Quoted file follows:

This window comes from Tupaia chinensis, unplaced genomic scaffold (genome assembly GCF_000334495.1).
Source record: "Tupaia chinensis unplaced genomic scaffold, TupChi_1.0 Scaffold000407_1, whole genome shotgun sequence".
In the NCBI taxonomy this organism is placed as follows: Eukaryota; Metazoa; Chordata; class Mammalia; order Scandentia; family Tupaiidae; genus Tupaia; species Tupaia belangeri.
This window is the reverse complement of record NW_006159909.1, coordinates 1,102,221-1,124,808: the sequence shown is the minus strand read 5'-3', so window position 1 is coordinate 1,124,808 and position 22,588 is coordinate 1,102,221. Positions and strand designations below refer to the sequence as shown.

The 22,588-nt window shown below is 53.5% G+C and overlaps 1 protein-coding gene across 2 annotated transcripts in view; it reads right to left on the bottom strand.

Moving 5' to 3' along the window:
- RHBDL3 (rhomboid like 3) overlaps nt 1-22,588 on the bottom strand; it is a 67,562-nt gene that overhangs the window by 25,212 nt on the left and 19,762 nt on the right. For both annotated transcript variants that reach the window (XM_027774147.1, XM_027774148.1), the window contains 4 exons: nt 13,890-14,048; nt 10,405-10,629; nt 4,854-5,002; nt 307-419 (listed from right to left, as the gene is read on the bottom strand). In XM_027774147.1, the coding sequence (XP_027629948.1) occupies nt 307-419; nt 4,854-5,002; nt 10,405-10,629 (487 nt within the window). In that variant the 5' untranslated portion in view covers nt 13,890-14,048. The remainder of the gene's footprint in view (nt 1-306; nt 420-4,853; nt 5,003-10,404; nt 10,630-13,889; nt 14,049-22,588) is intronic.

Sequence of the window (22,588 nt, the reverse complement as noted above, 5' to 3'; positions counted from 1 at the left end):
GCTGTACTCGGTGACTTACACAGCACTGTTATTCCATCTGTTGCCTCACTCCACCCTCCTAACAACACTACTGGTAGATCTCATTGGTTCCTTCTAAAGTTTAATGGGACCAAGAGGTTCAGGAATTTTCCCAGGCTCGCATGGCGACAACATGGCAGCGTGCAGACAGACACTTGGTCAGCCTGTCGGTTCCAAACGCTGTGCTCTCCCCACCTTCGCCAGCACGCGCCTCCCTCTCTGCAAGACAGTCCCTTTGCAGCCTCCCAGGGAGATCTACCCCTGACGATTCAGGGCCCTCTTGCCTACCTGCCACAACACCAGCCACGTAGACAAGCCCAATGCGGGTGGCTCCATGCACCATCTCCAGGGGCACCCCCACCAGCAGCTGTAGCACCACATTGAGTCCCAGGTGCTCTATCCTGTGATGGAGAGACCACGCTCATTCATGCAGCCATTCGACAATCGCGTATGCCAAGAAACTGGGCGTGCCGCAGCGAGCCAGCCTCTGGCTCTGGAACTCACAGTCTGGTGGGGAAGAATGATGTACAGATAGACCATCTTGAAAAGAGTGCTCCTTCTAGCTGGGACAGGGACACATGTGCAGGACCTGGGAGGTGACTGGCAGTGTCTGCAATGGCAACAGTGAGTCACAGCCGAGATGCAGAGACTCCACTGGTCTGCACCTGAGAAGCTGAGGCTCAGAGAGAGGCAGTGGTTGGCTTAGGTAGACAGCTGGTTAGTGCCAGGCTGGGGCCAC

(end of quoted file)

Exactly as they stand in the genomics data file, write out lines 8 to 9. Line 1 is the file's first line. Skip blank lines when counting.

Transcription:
Sequence of the window (22,588 nt, the reverse complement as noted above, 5' to 3'; positions counted from 1 at the left end):
GCTGTACTCGGTGACTTACACAGCACTGTTATTCCATCTGTTGCCTCACTCCACCCTCCTAACAACACTACTGGTAGATCTCATTGGTTCCTTCTAAAGTTTAATGGGACCAAGAGGTTCAGGAATTTTCCCAGGCTCGCATGGCGACAACATGGCAGCGTGCAGACAGACACTTGGTCAGCCTGTCGGTTCCAAACGCTGTGCTCTCCCCACCTTCGCCAGCACGCGCCTCCCTCTCTGCAAGACAGTCCCTTTGCAGCCTCCCAGGGAGATCTACCCCTGACGATTCAGGGCCCTCTTGCCTACCTGCCACAACACCAGCCACGTAGACAAGCCCAATGCGGGTGGCTCCATGCACCATCTCCAGGGGCACCCCCACCAGCAGCTGTAGCACCACATTGAGTCCCAGGTGCTCTATCCTGTGATGGAGAGACCACGCTCATTCATGCAGCCATTCGACAATCGCGTATGCCAAGAAACTGGGCGTGCCGCAGCGAGCCAGCCTCTGGCTCTGGAACTCACAGTCTGGTGGGGAAGAATGATGTACAGATAGACCATCTTGAAAAGAGTGCTCCTTCTAGCTGGGACAGGGACACATGTGCAGGACCTGGGAGGTGACTGGCAGTGTCTGCAATGGCAACAGTGAGTCACAGCCGAGATGCAGAGACTCCACTGGTCTGCACCTGAGAAGCTGAGGCTCAGAGAGAGGCAGTGGTTGGCTTAGGTAGACAGCTGGTTAGTGCCAGGCTGGGGCCAC